And you know what it isn't? It isn't effective for the advertiser. I doubt many listeners or viewers pay attention to the incessant wall of commercial content that gets spewed out between precious bits of music, information or entertainment. I got in my truck the other day and tuned in a local news/talk station's PM drivetime show. From the time I started listening until I arrived at my first more than twelve minutes, I promise...I heard nothing but commercials and station promotional announcements (commercials for the station).

One of the more astute observers of trends in media is Mark Ramsey, who has been quoted in this blog often in the past.  Because he IS an astute observer of media trends.  In a recent blog of his, he talked about news that at least one major media outfit was considering cutting back to TWO MINUTES of commercials PER HOUR.  Not twenty minutes. Two!  And the discussion is interesting.

Is it possible?  Can others even think seriously of such a dramatic cut in commercial load when the common wisdom is sell everything you can?

I don't believe it is a question of "can they?"  It is a question of "will they?"  Or will radio and TV wither away as consumers become more and more viewers and listeners to content that has NO commercials? And go away because advertisers finally realize that being the middle spot in a ten-minute commercial break does them absolutely no good?  Or that "BROADcasting" is yesterday's ad medium and they can now target right down to the eyeballs and eardrums they actually want and need to reach, not pay for everybody with a radio or TV set?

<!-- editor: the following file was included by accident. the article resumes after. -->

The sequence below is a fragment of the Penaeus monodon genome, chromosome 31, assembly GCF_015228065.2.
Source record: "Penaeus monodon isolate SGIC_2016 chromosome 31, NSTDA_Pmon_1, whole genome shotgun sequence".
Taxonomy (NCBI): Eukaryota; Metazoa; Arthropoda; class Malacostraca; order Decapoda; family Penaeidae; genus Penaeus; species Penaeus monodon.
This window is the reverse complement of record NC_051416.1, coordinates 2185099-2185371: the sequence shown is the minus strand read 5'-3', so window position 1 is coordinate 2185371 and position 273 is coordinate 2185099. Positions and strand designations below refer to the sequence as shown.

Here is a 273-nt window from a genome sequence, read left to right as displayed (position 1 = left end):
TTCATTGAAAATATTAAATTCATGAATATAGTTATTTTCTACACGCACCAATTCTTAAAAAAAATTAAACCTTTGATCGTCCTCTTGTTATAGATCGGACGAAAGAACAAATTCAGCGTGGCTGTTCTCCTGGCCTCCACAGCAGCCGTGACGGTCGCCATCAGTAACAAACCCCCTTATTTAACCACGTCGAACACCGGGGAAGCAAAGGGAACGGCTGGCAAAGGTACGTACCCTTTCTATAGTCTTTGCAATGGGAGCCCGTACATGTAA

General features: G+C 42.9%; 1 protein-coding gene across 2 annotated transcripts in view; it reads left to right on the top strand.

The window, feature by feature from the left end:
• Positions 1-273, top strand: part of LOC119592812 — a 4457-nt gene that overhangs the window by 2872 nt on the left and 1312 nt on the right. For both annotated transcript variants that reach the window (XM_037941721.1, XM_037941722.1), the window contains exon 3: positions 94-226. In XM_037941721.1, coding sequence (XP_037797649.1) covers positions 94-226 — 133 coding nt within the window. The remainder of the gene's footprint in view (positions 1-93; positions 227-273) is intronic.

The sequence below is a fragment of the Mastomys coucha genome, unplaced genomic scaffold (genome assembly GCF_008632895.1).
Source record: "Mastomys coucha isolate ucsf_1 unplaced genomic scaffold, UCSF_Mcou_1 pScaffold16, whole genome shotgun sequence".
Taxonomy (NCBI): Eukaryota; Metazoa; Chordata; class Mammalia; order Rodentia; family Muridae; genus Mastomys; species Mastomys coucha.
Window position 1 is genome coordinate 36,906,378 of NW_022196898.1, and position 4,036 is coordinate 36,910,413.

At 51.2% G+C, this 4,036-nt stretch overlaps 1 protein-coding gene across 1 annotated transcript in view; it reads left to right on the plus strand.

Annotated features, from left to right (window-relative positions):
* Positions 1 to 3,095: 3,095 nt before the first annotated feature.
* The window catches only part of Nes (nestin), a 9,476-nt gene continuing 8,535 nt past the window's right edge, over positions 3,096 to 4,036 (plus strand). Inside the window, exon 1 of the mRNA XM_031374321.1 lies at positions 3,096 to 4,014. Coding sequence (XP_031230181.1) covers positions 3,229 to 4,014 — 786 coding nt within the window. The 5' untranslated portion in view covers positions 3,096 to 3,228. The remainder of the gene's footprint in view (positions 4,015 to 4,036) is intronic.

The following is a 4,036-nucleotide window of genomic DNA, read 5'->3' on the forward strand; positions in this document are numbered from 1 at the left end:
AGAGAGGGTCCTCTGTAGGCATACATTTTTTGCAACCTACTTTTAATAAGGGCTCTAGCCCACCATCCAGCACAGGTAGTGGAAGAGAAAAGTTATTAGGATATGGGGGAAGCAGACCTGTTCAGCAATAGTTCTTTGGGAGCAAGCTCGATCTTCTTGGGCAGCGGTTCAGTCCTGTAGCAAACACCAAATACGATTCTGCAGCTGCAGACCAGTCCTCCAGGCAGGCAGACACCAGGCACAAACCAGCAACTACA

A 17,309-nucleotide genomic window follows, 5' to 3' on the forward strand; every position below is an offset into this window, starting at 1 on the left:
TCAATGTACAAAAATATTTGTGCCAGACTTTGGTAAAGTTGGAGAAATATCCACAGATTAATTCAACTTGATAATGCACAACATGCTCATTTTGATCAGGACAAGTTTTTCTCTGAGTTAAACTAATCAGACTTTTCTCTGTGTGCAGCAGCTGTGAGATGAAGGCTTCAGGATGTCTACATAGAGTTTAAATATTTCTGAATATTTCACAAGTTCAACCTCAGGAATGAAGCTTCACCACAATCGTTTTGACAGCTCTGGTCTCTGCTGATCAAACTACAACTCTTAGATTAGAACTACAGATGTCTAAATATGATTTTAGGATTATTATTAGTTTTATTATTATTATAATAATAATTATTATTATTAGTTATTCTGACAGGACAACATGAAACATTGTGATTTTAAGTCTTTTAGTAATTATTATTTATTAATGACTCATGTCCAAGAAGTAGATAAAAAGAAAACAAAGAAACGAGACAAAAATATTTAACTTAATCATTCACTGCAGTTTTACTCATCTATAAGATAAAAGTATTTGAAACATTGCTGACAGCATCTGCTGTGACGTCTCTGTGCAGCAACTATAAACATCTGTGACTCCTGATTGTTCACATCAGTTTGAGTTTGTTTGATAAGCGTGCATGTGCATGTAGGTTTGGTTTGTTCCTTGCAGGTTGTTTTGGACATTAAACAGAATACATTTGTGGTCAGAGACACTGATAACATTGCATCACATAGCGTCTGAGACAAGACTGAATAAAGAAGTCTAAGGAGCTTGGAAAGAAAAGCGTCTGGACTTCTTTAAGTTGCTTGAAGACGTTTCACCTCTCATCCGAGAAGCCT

I would talk more about this but now, here's a word from our sponsors...

Tuesday, November 28, 2017

Oh, the irony!

By Don Keith

Interesting news stories--with a common theme--in the October 2017 issue of the amateur radio magazine CQ. They are:

A report that the U.S. military has, after much experimentation and testing, decided that the high-frequency radio spectrum (HF, often referred to as "shortwaves") offer excellent communication capability and could be of great value. The story includes a quote from a Navy spokesperson that, "We tested our ability to talk, and we were able to send text to one of our other units that is across the Pacific Ocean." The military release goes on to say, "HF has become a viable alternative for military forces when more common forms of communication, such as satellites, are unavailable." Such technology offers legitimate and valuable backup to whiz-bang satellites and digital yakking.

Well, "Duh #1!" Even now, when solar propagation is approaching a minimum, the shortwaves do offer propagation to all parts of the world. Talk across the Pacific?  Heck, I did that just this past weekend...from my basement!  Guam and Japan, to be exact, all the way from Alabama. And I also made a contact with a ham radio operator in Western Australia via what we call the "long path," not the usual 11,000-mile route to my west and to the Land Down Under.  No, we communicated with my signal leaving my basic little wire beam, running about 500 watts, and headed eastward, across the Atlantic Ocean, over Africa, across the Indian Ocean, about 13,500 miles to the other amateur's station. If the U.S. military is still not convinced of the capabilities of HF, I invite them to take a look at my logbook.